Pāli is the name given to the language of the texts of Theravāda Buddhism, although the commentarial tradition of the Theravādins states that the language of the canon is Māgadhī, the language supposedly spoken by the Buddha Gotama.
The term Pāli originally referred to a canonical text or passage rather than to a language and its current use is based on a misunderstanding which occurred several centuries ago.
The language of the Theravādin canon is a version of a dialect of Middle Indo-Āryan, not Māgadhī, created by the homogenisation of the dialects in which the teachings of the Buddha were orally recorded and transmitted. This became necessary as Buddhism was transmitted far beyond the area of its origin and as the Buddhist monastic order codified his teachings.
The tradition recorded in the ancient Sinhalese chronicles states that the Theravādin canon was written down in the first century BCE. The language of the canon continued to be influenced by commentators and grammarians and by the native languages of the countries in which Theravāda Buddhism became established over many centuries.
The oral transmission of the Pāli canon continued for several centuries after the death of the Buddha, even after the texts were first preserved in writing. No single script was ever developed for the language of the canon; scribes used the scripts of their native languages to transcribe the texts.
Although monasteries in South India are known to have been important centres of Buddhist learning in the early part of this millennium, no manuscripts from anywhere in India, except for one in Nepal have survived. The majority of the manuscripts available to scholars since the PTS began can be dated to the 18th or 19th centuries CE and the textual traditions of the different Buddhist countries represented by these manuscripts show much evidence of interweaving. The pattern of recitation and validation of texts by councils of monks has continued into the 20th century.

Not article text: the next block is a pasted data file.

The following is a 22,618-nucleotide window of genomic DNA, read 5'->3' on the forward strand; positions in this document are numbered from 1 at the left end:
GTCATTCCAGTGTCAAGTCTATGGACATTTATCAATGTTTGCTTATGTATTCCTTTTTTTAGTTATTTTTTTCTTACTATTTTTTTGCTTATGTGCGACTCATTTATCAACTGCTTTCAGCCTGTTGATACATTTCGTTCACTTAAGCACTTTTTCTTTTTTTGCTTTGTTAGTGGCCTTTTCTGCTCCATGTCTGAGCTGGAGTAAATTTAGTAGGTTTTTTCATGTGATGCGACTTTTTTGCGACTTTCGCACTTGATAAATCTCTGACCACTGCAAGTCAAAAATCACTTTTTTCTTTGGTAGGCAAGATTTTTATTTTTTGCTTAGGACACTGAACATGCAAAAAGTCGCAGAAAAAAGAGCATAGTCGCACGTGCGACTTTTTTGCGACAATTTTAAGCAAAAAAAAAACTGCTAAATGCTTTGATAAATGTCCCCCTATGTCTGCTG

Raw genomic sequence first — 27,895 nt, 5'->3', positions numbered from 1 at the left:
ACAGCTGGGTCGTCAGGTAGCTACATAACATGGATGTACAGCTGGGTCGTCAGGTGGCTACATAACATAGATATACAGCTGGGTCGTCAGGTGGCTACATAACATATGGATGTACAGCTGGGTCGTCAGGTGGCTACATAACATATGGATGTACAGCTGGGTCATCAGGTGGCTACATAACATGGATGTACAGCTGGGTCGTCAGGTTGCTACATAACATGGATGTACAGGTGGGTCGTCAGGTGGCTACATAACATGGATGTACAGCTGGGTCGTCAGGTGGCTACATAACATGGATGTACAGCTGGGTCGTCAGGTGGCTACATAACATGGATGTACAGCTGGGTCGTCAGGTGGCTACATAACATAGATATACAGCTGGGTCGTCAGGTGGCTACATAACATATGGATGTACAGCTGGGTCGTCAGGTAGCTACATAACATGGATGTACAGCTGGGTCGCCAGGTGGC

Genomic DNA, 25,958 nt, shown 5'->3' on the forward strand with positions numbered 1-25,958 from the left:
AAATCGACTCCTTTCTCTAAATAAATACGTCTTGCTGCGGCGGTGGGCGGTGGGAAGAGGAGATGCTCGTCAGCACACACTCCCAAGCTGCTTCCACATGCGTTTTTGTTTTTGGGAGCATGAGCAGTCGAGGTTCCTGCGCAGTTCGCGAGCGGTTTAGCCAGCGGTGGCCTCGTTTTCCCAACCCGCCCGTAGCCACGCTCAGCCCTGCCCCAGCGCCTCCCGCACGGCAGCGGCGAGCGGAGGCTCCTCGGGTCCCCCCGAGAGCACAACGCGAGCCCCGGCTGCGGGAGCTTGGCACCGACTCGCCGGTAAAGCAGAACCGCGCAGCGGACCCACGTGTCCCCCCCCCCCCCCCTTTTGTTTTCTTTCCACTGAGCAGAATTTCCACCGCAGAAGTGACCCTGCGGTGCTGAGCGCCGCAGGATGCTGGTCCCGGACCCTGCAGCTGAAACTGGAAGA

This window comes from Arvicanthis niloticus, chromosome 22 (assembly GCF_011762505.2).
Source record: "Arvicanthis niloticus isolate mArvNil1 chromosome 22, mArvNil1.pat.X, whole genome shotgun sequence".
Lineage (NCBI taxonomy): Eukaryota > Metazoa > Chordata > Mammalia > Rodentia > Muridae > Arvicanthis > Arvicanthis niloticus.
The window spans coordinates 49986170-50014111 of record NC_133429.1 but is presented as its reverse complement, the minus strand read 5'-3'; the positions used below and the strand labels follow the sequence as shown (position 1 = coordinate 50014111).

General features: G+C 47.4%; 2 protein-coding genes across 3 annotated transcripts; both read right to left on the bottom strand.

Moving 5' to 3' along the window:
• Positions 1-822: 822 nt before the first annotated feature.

The main division of the Pāli canon as it exists today is threefold, although the Pāli commentarial tradition refers to several different ways of classification. The three divisions are known as piṭakas and the canon itself as the Tipiṭaka; the significance of the term piṭaka, literally “basket”, is not clear.
The text of the canon is divided, according to this system, into Vinaya (monastic rules), Suttas (discourses) and Abhidhamma (analysis of the teaching). The PTS edition of the Tipiṭaka contains fifty-seven books (including indexes), and it cannot therefore be considered to be a homogenous entity, comparable to the Christian Bible or Muslim Koran.
Although Buddhists refer to the Tipiṭaka as Buddha-vacana, “the word of the Buddha”, there are texts within the canon either attributed to specific monks or related to an event post-dating the time of the Buddha or that can be shown to have been composed after that time. The first four nikāyas (collections) of the Sutta-piṭaka contain sermons in which the basic doctrines of the Buddha’s teaching are expounded either briefly or in detail.
The early activities of the Society centred around making the books of the Tipiṭaka available to scholars. As access to printed editions and manuscripts has improved, scholars have begun to produce truly critical editions and re-establish lost readings.
While there is much work still needed on the canon, its commentaries and subcommentaries, the Society is also beginning to encourage work on a wider range of Pāli texts, including those composed in Southeast Asia.